# Mendel Paper Company

Mendel Paper Company has been doing relatively well with the sales of computer paper, napkins, place mats, and poster board. With more people eating out, the demand for napkins and place mats have increased. Computer paper and poster boards have slowly increased in demand as well. However, there is concern at the company with the fixed cost of operations. Marlene Herbert, the plant superintendent, said, “As we have automated our operation, we have experienced increases in fixed overhead and even variable overhead. And, we will have to add more equipment since it appears that we need even more plant capacity. We are operating over our normal capacity as it is.” (Case 2B). With the new production costs added in, will the Mendel Paper Company have what it takes to succeed?

For computer paper for the next fiscal quarter, according to the information given by the superintendent, Mendel Paper Company will receive a profit of $240,000.00. If 30,000 units are produced and sold at $14.00 then the total sales will be $420,000.00. However it costs the company $6.00 to produce each unit. So, 30,000 units at $6.00 a unit costs the company $180,000.00. The total sales cost of $420,000.00 minus the cost of labor of $180,000.00 equals the profit of $240,000.00. News came in however from the vice-president of purchasing that the company has firm orders for 35,000 cartons of computer paper. So, if the company continues to sell each unit of computer paper at $14.00 then the total cost of sales is $490,000.00. It still costs Mendel Paper Company $7.00 to produce each unit, therefore costing the company $245,000.00. Making the total profit of computer paper $245,000.00.

The same formula can be applied to the napkins that Mendel Paper Company produces. The company is expected to sell 120,000 units of napkins for the next fiscal quarter. They sell the napkins at $7.00. If they sell 120,000 napkins at $7.00 then they will make $840,000.00. However, you have to include the costs that it takes the company to produce the napkins. It costs the company $4.50 per unit to make the napkins, thus costing the company $540,000.00 if 120,000 units are sold. The profit for producing the napkins is $300,000.00.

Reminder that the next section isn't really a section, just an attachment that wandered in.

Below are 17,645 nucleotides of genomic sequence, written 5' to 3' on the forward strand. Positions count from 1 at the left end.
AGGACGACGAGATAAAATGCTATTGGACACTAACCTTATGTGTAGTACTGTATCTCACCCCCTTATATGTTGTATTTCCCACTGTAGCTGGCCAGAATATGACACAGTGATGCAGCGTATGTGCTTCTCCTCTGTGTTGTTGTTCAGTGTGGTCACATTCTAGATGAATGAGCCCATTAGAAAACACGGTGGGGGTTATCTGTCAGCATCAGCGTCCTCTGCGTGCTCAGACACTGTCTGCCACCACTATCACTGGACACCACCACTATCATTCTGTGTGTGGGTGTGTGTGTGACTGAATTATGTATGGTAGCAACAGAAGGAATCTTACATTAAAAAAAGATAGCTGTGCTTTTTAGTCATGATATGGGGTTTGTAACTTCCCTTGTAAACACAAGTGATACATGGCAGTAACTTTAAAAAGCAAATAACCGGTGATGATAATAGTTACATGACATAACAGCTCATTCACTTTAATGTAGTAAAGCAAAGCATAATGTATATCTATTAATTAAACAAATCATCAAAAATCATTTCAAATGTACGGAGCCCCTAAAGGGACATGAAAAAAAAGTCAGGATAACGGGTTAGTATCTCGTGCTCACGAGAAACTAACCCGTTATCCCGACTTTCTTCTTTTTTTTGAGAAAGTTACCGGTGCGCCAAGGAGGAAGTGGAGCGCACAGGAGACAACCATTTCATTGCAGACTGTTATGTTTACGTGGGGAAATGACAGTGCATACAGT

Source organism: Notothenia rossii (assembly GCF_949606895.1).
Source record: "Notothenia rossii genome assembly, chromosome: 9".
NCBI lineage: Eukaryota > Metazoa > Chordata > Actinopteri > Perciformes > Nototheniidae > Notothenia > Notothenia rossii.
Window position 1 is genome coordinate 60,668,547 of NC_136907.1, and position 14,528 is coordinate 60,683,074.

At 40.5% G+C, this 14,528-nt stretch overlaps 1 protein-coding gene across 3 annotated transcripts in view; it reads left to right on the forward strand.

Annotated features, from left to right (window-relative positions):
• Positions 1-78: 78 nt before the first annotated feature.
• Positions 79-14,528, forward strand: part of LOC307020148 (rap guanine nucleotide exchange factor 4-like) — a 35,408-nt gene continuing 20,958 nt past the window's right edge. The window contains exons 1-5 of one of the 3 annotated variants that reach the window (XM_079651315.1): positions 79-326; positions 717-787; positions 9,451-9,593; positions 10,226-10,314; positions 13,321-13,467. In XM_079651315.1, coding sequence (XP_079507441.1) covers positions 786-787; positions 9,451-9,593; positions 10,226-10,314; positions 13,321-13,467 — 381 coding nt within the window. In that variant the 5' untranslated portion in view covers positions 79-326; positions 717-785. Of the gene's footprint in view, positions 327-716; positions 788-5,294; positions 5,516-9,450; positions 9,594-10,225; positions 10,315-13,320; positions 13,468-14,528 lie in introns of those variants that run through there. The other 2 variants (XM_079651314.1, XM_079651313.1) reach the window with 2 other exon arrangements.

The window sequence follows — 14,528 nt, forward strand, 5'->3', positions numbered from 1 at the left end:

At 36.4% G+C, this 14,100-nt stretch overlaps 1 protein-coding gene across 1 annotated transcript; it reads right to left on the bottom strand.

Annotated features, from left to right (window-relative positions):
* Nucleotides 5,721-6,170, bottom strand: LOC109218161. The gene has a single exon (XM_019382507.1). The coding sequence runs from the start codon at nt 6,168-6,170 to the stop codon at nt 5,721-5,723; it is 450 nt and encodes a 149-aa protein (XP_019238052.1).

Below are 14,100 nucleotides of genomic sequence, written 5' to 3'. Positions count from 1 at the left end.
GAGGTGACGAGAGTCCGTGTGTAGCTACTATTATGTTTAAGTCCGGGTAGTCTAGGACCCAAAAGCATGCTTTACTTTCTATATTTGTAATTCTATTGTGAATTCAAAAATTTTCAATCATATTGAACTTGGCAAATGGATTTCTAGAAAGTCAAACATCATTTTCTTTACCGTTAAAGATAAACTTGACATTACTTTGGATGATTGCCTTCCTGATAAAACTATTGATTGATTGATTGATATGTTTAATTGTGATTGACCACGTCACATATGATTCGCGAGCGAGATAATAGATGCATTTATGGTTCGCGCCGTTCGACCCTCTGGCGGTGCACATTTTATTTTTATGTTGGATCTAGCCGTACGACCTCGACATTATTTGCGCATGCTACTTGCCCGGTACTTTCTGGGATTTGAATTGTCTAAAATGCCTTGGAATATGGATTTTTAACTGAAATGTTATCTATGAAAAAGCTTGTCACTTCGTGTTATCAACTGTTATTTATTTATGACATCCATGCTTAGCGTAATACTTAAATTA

Mendel Paper Company also produces place mats for restaurants. The company is expected to sell 45,000 units of place mats for the next fiscal quarter. They sell the place mats at $12.00. If they sell 45,000 units of place mats at $12.00 then they will make $540,000.00. However, it costs the company $3.60 per unit of place mats to be made costing them $162,000.00 per place mat. Making a profit of $378,000.00. Bad news came in saying that the cost of production as gone up from $3.60 per place mat unit to $4.00 per unit. Now it costs the company $180,000.00 to produce a place mat unit, making the profits $360,000.00.

The final product that the Mendel Paper Company produces is poster board. It costs the company $2.50 in labor and materials to produce a unit of poster board. They are expected to sell 80,000 units in the next fiscal quarter. It will cost the company $200,000.00 if the company produces 80,000 units. On the plus side, they sell each unit of poster board at $8.50, this is $6.00 more than what it costs to produce each unit. If they sell 80,000 units at $8.50 per unit then the total of sales is $680,000.00. The total of sales $680,000.00 minus the cost it takes to produce each unit, $200,000.00 gives the company the largest profit of $480,000.00. Producing poster board brings in the largest profit of all other products.

“The break-even point is the volume where total revenue equals total cost. It indicates how many units of product must be sold or how much revenue is needed to at least cover all costs” (Schneider, 2012). To figure out the break-even point, you have to use the formula: fixed cost divided by the selling price minus variable cost. Mendel Paper Company’s fixed cost is $420,000.00. To figure out the...

References: Case 2B – Mendel Paper Company. (N.D.). Retrived from website http://vizedhtmlcontent.next.ecollege.com/pub/content/bc097e4c-08f0-4bd3-990d-b3a4f206ea47/Week_1_Assignment_CASE_2B.pdf

Schneider, A. (2012). Managerial accounting: Decision making for the service and manufacturing sectors. San Diego, CA: Bridgepoint Education.

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